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Agronomic pests and economic factors influencing sustainability of bananacoffee systems of western Uganda and potentials for improvement
Van Asten, P.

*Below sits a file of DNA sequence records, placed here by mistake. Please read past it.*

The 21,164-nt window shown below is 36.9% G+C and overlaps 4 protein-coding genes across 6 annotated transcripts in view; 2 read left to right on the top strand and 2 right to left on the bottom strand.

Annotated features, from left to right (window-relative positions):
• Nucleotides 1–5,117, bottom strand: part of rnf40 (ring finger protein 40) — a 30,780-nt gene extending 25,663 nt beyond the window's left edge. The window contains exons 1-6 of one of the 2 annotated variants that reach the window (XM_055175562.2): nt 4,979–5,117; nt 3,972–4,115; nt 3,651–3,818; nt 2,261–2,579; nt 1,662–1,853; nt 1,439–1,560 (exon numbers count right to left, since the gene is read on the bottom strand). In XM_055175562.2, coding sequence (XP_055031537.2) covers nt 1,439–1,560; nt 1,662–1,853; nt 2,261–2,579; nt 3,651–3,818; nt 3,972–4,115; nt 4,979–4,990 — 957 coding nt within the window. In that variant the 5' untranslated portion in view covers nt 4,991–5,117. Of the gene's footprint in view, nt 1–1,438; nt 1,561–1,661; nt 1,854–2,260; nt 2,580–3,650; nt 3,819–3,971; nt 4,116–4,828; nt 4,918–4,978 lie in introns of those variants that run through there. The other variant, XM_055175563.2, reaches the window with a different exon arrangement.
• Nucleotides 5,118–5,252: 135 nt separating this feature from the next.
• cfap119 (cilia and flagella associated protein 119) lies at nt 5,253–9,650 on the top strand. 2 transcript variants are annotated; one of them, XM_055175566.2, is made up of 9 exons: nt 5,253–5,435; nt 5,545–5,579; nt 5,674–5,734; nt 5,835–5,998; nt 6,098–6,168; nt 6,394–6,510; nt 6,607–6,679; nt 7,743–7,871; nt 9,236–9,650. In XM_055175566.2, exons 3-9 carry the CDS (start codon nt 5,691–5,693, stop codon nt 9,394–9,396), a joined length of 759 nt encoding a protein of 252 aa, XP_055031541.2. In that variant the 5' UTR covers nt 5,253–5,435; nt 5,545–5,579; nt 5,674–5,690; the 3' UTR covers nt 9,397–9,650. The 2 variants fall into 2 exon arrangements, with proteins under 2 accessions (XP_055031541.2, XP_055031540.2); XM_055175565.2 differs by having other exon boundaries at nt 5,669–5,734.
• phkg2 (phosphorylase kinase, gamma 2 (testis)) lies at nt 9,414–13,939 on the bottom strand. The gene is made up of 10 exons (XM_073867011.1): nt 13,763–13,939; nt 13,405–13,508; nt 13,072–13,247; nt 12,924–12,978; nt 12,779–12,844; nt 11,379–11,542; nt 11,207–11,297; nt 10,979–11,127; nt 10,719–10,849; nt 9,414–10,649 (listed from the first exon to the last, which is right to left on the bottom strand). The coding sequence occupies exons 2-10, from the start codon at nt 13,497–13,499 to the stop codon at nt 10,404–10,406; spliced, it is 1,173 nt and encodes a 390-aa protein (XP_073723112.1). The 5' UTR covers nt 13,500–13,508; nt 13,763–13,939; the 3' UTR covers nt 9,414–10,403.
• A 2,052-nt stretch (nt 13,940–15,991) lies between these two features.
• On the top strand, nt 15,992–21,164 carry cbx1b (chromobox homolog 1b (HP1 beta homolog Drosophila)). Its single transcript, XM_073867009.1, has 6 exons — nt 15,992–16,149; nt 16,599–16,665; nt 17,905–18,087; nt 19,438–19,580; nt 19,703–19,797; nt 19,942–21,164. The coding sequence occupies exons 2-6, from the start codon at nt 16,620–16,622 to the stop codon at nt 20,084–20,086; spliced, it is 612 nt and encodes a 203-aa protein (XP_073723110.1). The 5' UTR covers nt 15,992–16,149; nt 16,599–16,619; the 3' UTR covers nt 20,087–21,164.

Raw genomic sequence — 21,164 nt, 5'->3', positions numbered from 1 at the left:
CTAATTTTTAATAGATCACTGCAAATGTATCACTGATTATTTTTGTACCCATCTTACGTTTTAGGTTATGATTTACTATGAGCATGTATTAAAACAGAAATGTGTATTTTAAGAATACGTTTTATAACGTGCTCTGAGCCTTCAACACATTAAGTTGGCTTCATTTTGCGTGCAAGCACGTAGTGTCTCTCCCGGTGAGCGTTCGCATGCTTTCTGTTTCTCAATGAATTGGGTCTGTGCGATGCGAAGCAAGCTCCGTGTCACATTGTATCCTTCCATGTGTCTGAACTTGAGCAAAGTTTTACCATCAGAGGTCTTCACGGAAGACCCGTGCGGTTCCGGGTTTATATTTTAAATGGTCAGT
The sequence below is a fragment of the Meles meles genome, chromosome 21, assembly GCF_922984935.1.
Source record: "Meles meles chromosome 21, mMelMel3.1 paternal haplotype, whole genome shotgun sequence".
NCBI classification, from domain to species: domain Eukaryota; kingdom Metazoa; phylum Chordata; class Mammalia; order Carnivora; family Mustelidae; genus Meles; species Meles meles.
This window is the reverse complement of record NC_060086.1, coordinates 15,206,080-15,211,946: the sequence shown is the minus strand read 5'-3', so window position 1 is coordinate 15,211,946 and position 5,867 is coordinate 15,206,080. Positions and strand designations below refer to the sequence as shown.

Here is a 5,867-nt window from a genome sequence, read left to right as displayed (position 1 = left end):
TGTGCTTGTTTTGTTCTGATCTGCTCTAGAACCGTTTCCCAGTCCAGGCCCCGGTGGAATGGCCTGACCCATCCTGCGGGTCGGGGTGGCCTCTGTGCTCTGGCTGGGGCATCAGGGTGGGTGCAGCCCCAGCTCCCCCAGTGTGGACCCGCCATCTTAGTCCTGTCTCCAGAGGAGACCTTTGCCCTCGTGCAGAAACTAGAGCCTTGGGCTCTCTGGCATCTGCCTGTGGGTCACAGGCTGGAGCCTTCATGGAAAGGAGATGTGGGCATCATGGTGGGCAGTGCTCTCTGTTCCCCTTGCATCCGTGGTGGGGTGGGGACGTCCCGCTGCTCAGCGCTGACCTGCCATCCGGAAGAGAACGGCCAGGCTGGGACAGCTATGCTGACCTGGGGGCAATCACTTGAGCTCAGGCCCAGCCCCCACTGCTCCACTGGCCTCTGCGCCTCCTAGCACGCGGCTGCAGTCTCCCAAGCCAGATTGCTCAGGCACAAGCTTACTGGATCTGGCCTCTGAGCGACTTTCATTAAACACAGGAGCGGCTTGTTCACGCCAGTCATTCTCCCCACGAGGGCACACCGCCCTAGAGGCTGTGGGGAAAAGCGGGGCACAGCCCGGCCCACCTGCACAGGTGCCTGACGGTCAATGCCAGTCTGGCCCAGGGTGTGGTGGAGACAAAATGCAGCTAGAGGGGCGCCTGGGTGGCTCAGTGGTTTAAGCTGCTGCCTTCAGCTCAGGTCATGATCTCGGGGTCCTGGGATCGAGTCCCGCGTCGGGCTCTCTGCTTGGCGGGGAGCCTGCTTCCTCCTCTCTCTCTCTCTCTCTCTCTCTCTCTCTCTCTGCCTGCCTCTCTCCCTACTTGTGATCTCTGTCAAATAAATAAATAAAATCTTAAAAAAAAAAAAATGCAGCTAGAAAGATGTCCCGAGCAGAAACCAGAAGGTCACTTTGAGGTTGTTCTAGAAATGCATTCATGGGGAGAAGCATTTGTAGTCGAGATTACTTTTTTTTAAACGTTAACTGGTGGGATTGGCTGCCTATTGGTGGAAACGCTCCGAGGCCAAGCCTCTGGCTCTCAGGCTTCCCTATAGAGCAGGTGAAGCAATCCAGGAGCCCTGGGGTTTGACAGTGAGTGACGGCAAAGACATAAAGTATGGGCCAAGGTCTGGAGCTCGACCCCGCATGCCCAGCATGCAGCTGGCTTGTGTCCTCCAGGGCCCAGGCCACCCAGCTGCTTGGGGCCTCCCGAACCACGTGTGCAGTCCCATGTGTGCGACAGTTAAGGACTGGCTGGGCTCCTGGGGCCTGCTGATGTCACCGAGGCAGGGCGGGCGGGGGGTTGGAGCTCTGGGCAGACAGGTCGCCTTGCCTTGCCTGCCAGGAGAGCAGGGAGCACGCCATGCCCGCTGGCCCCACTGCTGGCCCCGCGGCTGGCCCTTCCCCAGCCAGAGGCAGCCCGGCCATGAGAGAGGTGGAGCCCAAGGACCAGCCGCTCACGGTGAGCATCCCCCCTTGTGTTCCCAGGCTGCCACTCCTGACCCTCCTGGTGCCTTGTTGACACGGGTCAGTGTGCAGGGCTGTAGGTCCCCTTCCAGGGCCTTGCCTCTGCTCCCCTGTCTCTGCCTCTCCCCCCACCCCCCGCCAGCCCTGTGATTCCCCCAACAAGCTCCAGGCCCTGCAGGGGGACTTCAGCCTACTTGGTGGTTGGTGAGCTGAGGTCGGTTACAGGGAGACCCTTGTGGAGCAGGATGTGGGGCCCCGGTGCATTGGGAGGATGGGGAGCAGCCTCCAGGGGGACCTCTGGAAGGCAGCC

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In Uganda, banana (Musa spp) and coffee (Coffea spp) form the economic base for a big population of small-scale farmers and provide environmental protection. However, their production is currently declining. The two crops are grown in association as intercrops or adjacent monocultures but little information exists on biological and socio-economic complementarities and antagonisms between them; thus complicating interventions to reverse the decline. In view of the above, Participatory Rural Appraisals (PRAs) and diagnostic studies were conducted in 2003 to: (1) Determine management practices, constraints and market effects on the production of banana and coffee, (2) Elucidate farmers’ perceptions on production and management constraints and (3) Derive hypotheses for further participatory research. The information was obtained through group and key informant interviews,discussions and farm assessments at three sites in Mbarara district, South-western Uganda. The studies showed that pests and diseases, declining soil fertility, poor management and lack of good markets are the main causes ofthe decline. Key banana pests were banana weevil and nematodes affecting local (AAA-EA) cooking and brewing types and fusarium wilt affecting exotic (ABB, AB and AAA) brewing and dessert types. Coffee suffers mainly from coffee wilt. Banana and coffee mutually benefit each other but also compete for resources. Banana provides shade and mulch for young coffee while coffee provides husks for banana nutrients and mulch at sites closer to the coffee factories. Regular application of coffee husks in banana plantations lowers the incidence of banana weevil pest and gives bigger bunches. The antagonistic aspects of the system include coffee depletion of soils and banana shading of older coffee plants. Lack of liquidity among farmers, arising from poor markets, leads to poor crop and pest management. Revamping farmers’ organizations for marketing purposes would improve farm gate prices and hence improved liquidity for reinvestment in the system.